January 29, 2005


Stories of Imperial Collapse Are Getting Old (Victor Davis Hanson, 1/26/05, New Criterion)

The most recent doom-and-gloom forecast by Matthew Parris of the London Times would be hilarious if it were not so hackneyed. After all, Americans long ago have learned to grin any time a British intellectual talks about the upstart’s foreordained imperial collapse. And as in the case of our own intelligentsia’s gloominess, it is not hard to distinguish the usual prophets’ pessimistic prognostications from their thinly-disguised hopes for American decline and fall.

But this country is now in its third century and assurances that the United States is about through are getting old. In the early 20th century the rage was first Spengler and then Toynbee who warned us that our crass consumer capitalism would lead to inevitable spiritual decay. Next, the Hitlerians assured the Volk that the mongrel Americans could never set foot on German-occupied soil, so decadent were these Chicago mobsters and uncouth cowboys. Existentialism and pity for the empty man in the gray flannel suit were the rage of the 1950s, as Americans, we were told, had become depressed and given up in the face of racial inequality, rapid suburbanization, and the spread of world-wide national liberationist movements.

In the 1960s and 1970s we heard of the population bomb and all sorts of catastrophes in store for the United States and the world in general that had unwisely followed its profligate paradigm of consumption; yet despite Paul Ehrlich’s strident doomsday scenario, the environment got cleaner and the people of the globe richer. And then came the historian Paul Kennedy, who, citing earlier Spanish and English implosions, "proved" that the United States had played itself out in the Cold War, ruining its economy to match the Soviet Union in a hopeless arms race–publishing his findings shortly before the Russian empire collapsed and the American economy took off (again).

In the Carter ‘malaise years,’ we were warned about the impending triumph of ‘Asian Values’ and the supposed cultural superiority of Japan, Inc., which would shortly own most of whatever lazy and ignorant Americans sold them–before the great meltdown brought on by corruption, censorship, and ossified bureaucracies in Asia.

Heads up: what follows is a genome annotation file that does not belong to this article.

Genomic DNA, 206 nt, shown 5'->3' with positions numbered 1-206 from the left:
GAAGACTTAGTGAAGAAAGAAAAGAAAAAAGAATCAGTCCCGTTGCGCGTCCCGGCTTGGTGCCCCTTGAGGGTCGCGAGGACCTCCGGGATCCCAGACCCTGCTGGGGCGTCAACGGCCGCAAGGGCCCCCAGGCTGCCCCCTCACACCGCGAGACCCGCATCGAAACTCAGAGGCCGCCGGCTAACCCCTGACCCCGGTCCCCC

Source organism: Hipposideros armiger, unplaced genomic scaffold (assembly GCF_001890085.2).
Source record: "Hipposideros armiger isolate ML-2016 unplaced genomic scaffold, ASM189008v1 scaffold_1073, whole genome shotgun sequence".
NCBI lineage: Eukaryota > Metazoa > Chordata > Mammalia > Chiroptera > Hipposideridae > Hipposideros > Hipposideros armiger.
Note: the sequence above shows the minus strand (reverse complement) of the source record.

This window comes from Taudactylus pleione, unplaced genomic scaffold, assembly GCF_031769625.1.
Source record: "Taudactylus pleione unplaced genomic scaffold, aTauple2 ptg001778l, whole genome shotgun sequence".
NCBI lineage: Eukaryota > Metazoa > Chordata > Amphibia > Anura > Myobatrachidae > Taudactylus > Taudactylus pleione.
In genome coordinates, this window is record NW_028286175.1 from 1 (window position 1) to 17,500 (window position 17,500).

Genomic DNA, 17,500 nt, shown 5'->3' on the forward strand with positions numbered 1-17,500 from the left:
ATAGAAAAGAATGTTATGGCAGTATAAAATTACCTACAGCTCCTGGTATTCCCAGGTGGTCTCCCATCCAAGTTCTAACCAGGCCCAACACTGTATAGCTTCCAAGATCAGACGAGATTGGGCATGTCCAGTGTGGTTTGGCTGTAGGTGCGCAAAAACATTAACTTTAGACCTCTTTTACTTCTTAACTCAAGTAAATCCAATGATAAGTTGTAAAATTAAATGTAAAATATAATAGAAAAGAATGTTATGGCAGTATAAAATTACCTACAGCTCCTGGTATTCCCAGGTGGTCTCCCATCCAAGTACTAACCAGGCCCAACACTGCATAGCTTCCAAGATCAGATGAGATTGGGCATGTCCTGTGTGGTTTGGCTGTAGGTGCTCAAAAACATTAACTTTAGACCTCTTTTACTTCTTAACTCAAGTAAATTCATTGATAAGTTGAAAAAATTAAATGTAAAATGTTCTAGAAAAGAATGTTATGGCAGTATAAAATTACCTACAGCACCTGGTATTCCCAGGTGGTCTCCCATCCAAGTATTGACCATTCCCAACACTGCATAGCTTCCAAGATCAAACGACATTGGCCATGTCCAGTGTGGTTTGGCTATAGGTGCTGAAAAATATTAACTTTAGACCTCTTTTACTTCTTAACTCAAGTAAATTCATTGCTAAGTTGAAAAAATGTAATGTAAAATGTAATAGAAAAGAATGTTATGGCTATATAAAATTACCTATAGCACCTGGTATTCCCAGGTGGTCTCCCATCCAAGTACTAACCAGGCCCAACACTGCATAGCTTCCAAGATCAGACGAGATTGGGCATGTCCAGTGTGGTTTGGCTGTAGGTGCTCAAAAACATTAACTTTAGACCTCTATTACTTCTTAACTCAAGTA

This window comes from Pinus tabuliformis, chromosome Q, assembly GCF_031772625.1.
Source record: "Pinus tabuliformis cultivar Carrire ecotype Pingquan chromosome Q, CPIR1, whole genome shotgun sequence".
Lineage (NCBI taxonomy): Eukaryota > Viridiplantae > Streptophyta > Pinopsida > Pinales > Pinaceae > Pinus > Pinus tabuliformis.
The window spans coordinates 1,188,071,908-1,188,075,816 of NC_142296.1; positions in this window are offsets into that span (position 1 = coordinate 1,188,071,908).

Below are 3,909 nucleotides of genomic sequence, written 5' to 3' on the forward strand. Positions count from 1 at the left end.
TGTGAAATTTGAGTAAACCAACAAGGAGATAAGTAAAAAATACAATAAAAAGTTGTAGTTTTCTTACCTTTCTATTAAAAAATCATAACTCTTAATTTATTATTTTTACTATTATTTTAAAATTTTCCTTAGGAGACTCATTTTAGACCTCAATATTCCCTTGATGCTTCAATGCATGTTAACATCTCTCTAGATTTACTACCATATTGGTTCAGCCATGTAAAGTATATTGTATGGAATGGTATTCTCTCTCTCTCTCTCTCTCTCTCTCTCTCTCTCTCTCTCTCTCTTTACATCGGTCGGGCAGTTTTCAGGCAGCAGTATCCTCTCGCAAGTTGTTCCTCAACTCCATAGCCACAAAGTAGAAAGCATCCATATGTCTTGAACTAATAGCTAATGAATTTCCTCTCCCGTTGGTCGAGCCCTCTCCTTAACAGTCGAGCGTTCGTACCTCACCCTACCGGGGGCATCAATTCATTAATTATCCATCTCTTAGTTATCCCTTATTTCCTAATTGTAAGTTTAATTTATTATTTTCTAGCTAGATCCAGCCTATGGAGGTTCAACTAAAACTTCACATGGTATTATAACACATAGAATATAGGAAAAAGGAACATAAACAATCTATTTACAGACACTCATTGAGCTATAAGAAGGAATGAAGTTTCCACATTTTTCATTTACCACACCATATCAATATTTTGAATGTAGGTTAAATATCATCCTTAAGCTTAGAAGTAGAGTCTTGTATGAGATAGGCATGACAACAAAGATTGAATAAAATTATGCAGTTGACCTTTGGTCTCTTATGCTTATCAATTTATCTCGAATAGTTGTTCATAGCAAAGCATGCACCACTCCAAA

Currently Jared Diamond is back with Collapse, another grim tale from the desk of a Westwood professor, full of remonstrations about social inequality and resource depletion that we have come to expect from the rarified habitat in which tenured full professors thrive.

All that disenchantment is the context in which Matthew Parris now warns us that our military is overstretched and our economy weak–despite the fact that our gross domestic product is larger than ever and the percentage of it devoted to military spending at historic lows, far below what was committed during WWII, Korea, or Vietnam.

Where Have All the Children Gone? (Pavel Kohout, 1/27/05, Tech Central Station)
The question of why fertility has been falling so dramatically in continental Europe has been food for thought for both demographers and economists. The answer must be looked for in several important factors, which, to further complicate matters, do not simply add up in their impact. Nevertheless, it can be said with a fair amount of certainty that the existence of pay-as-you-go pension systems has had a very negative impact on birth rate. The National Report on Family published by the Czech Ministry of Labor and Social Affairs in August 2004 says:

"In terms of intergenerational solidarity, the importance of the child as an investment for material support in old age has been limited by the social security and pension insurance system, which has eliminated people's immediate dependence on children. The importance of the child's role in relation to its parents has transferred to the emotional sphere, which reduced the direct material indispensability of children in a family, while also allowing for them being replaced with certain substitutes bringing emotional satisfaction."